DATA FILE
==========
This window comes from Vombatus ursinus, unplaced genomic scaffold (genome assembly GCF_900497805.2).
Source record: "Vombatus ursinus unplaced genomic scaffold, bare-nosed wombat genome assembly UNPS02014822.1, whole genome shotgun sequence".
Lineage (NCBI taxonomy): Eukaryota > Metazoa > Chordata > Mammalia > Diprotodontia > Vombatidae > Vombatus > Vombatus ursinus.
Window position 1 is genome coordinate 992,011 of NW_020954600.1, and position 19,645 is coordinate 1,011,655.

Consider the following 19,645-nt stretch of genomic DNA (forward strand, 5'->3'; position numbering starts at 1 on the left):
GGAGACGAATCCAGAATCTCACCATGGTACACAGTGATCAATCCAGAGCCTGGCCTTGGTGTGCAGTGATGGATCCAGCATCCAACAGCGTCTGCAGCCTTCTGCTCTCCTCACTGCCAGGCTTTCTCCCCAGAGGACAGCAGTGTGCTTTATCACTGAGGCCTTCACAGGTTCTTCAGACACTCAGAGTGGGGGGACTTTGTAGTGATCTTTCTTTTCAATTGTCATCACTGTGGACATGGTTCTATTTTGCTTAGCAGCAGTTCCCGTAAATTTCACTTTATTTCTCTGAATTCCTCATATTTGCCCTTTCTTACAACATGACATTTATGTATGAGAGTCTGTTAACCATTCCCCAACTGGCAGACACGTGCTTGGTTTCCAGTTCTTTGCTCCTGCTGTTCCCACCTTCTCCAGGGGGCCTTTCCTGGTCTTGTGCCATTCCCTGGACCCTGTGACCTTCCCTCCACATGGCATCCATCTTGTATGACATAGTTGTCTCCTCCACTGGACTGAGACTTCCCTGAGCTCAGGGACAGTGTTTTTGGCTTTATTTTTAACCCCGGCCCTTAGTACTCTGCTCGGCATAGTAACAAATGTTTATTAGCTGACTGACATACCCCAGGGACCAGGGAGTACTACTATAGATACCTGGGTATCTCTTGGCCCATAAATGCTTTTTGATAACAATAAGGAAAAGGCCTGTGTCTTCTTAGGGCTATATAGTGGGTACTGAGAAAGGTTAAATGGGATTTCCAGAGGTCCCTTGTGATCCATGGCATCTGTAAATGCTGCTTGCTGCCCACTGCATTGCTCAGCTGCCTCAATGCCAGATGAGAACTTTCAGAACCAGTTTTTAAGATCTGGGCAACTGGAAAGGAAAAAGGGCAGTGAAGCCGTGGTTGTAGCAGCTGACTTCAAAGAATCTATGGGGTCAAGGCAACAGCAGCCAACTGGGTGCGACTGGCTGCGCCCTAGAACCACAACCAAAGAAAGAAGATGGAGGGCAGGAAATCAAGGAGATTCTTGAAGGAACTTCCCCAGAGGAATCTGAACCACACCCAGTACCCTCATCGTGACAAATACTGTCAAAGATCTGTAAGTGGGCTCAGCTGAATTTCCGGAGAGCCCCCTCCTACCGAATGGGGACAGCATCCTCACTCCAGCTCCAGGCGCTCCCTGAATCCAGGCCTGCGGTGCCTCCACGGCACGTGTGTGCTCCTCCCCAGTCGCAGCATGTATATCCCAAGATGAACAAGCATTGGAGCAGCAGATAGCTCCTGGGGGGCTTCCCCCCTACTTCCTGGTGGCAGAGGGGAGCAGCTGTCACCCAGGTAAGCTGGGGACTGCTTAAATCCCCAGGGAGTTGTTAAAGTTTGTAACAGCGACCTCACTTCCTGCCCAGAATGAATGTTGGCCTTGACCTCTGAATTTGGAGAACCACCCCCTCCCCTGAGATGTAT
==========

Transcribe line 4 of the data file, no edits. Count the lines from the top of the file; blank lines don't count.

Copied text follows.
Window position 1 is genome coordinate 992,011 of NW_020954600.1, and position 19,645 is coordinate 1,011,655.